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Gazetteer of Scotland > Volume 1

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that the already overgrown pleasure-grounds of
the Buccleugh family may he extended in this
direction, Dalkeith is the largest country
town in the county of Edinburgh. It is sup-
ported chiefly by a great and industrious popu-
lation in the near neighbourhood, employed in
agriculture, or at the numerous collieries. Of
works of this latter description, those of Sheriff-
hall are within the north part of the parish,
and are the most important in Mid-Lothian.
Besides all the common trades, there are
manufactories of candles and leather, an iron
foundry, and a brewery. The town is noted
for the great number of its bakers and public
houses. There are also several flour mills.
Every Thursday a market is held for the sale
of grain, and, occasionally, no fewer than five
hundred carts are here seen, loaded with sacks
from all parts of the south and east of Scot-
land. It is distinguished above all others as a
ready money market, and this may have led to its
present prosperity. It is understood that the
quantity of grain sold here weekly is greater
than at any other market in Scotland. An-
other large market is held on Mondays for the
sale of oatmeal. On the third Tuesday of
October a large cattle fair is held ; and in
May, after the Rutherglen fair, there is a con-
siderable horse market. The town has two
large inns. Dalkeith is a burgh of barony under
the Duke of Buccleugh, who appoints a bailie
to superintend its affairs. The peace is pre-
served by about fifty special constables, who
are respectable inhabitants, sworn by the she-
riff, and act gratuitously in suppressing disorders.
The streets are lighted and cleaned, and water
is brought to the public wells in pipes, at an
expense liquidated by the produce of manure
gathered daily from the thoroughfares, and by
an impost on ale and beer, to the extent of
twopence per pint, (both Scots), introduced
into the town. The persons who regulate
these matters are parliamentary trustees, or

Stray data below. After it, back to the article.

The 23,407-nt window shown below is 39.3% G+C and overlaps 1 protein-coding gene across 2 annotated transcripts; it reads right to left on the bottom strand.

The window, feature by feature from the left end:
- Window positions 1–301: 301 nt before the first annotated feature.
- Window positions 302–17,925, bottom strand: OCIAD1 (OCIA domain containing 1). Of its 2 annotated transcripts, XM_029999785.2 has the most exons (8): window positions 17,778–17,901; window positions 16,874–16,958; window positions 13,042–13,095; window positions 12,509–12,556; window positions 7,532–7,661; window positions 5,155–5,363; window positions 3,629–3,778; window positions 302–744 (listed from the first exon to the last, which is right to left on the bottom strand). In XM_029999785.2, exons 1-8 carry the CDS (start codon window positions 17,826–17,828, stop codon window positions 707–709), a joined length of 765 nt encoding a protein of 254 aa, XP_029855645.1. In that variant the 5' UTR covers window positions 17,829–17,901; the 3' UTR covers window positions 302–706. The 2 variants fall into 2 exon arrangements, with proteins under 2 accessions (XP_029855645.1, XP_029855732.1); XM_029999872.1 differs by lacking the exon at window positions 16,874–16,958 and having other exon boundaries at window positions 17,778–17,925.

rather their deputies, who relieve the inhabi-
tants of all trouble. The Duke of Buc-
cleugh has the right of levying customs on
goods, to a rather grievous extent, and this
is the only burden, in the way of local taxes,
the inhabitants have to complain of, with the
exception of the payment of certain fees, on
renewing charters of property on the incoming
of heirs of the baronial superior. These out-
lays are, however, exceedingly trifling in the
aggregate, and do not injure the community.
The very quiet and efficient manner in which
the affairs of the place are managed is exceed-
ingly striking ; and if we compare the opu-
lence, the comfort, the respectable appearance,
and the total freedom from burgal debt and
the distractions of local politics, enjoyed by this
town, with the poverty, the decayed character,
the burdensome debts, and wearisome disturb-
ances of most royal burghs, we certainly have a
vivid practical illustration of the evils incident
to corporate bodies of magistracy as compared
with the benefits of simpler jurisdictions. The
town rejoices in the number and quality of its
religious establishments, and it is the seat of
a Presbytery. Besides the established church,
there are two congregations belonging to the
United Secession church, one of Original
Burghers, one of Independents, one of Metho-
dists, and one of the Relief body. The fast-
day of the town is the Wednesday before the
second Sunday of August. The church of the
town and parish stands on the north side ot
the main street, and is a conspicuous object in
entering the town. It is an old Gothic edifice,
partly ruined. Originally the chapel of the
castle, it was raised, in 1406, by Sir James
Douglas, to the dignity of a collegiate church,
and endowed for a provost and other function-
aries, under the jurisdiction of the Dean of
Haddington. After the Reformation, it be-
came the parish kirk- The eastern extremity,
which is in ruins, is now occupied as the bu-
rial aisle of the Buccleugh family. The town
has an excellent Subscription library, though a
complaint is arising, that it is outread by its
supporters, and hence the great use of itinerating
libraries is very obvious. There are likewise
a number of beneficiary and religious asso-
ciations, as well as a poor-house for the des-
titute. It has also an excellent grammar school.
It is the appointed depot of the Edinburgh
militia. The trade of the town is assisted by
branches of the National, the Commercial,
and the Leith Banks. The communication
with Edinburgh is very easy, by means of a
very excellent, though frequently a very dis-
orderly road. Coaches run to and fro almost
every hour. Dalkeith is noted in the annals
of superstition ; and its fame in this respect is
enhanced by the consideration, that the infa-
mous Major Weir had a house within its pre-
cincts. In that very strange little book en-
titled, " Satan's Invisible World Discovered,'
a story is told of a person who was condemn-

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